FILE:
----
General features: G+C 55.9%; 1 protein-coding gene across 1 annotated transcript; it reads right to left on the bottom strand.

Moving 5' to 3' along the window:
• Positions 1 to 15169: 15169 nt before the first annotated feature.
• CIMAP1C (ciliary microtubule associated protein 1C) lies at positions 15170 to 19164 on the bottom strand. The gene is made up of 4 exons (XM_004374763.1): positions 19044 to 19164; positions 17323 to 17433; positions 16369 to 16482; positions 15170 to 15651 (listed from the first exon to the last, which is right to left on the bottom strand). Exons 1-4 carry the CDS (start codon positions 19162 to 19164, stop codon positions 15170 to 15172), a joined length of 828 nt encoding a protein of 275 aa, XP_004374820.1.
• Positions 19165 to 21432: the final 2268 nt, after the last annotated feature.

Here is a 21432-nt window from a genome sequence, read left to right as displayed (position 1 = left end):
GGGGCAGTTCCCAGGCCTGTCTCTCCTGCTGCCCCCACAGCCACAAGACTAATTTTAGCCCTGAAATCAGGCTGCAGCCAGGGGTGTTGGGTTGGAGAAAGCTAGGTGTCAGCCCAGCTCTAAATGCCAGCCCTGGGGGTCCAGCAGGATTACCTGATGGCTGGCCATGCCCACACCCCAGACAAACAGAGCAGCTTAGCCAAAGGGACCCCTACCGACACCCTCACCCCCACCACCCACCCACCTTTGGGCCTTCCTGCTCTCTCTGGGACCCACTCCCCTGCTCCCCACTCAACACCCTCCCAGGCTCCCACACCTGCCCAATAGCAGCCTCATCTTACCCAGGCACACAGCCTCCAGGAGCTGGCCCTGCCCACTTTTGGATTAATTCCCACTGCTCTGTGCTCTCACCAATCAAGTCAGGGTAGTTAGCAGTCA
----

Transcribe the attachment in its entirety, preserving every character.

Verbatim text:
General features: G+C 55.9%; 1 protein-coding gene across 1 annotated transcript; it reads right to left on the bottom strand.

Moving 5' to 3' along the window:
• Positions 1 to 15169: 15169 nt before the first annotated feature.
• CIMAP1C (ciliary microtubule associated protein 1C) lies at positions 15170 to 19164 on the bottom strand. The gene is made up of 4 exons (XM_004374763.1): positions 19044 to 19164; positions 17323 to 17433; positions 16369 to 16482; positions 15170 to 15651 (listed from the first exon to the last, which is right to left on the bottom strand). Exons 1-4 carry the CDS (start codon positions 19162 to 19164, stop codon positions 15170 to 15172), a joined length of 828 nt encoding a protein of 275 aa, XP_004374820.1.
• Positions 19165 to 21432: the final 2268 nt, after the last annotated feature.

Here is a 21432-nt window from a genome sequence, read left to right as displayed (position 1 = left end):
GGGGCAGTTCCCAGGCCTGTCTCTCCTGCTGCCCCCACAGCCACAAGACTAATTTTAGCCCTGAAATCAGGCTGCAGCCAGGGGTGTTGGGTTGGAGAAAGCTAGGTGTCAGCCCAGCTCTAAATGCCAGCCCTGGGGGTCCAGCAGGATTACCTGATGGCTGGCCATGCCCACACCCCAGACAAACAGAGCAGCTTAGCCAAAGGGACCCCTACCGACACCCTCACCCCCACCACCCACCCACCTTTGGGCCTTCCTGCTCTCTCTGGGACCCACTCCCCTGCTCCCCACTCAACACCCTCCCAGGCTCCCACACCTGCCCAATAGCAGCCTCATCTTACCCAGGCACACAGCCTCCAGGAGCTGGCCCTGCCCACTTTTGGATTAATTCCCACTGCTCTGTGCTCTCACCAATCAAGTCAGGGTAGTTAGCAGTCA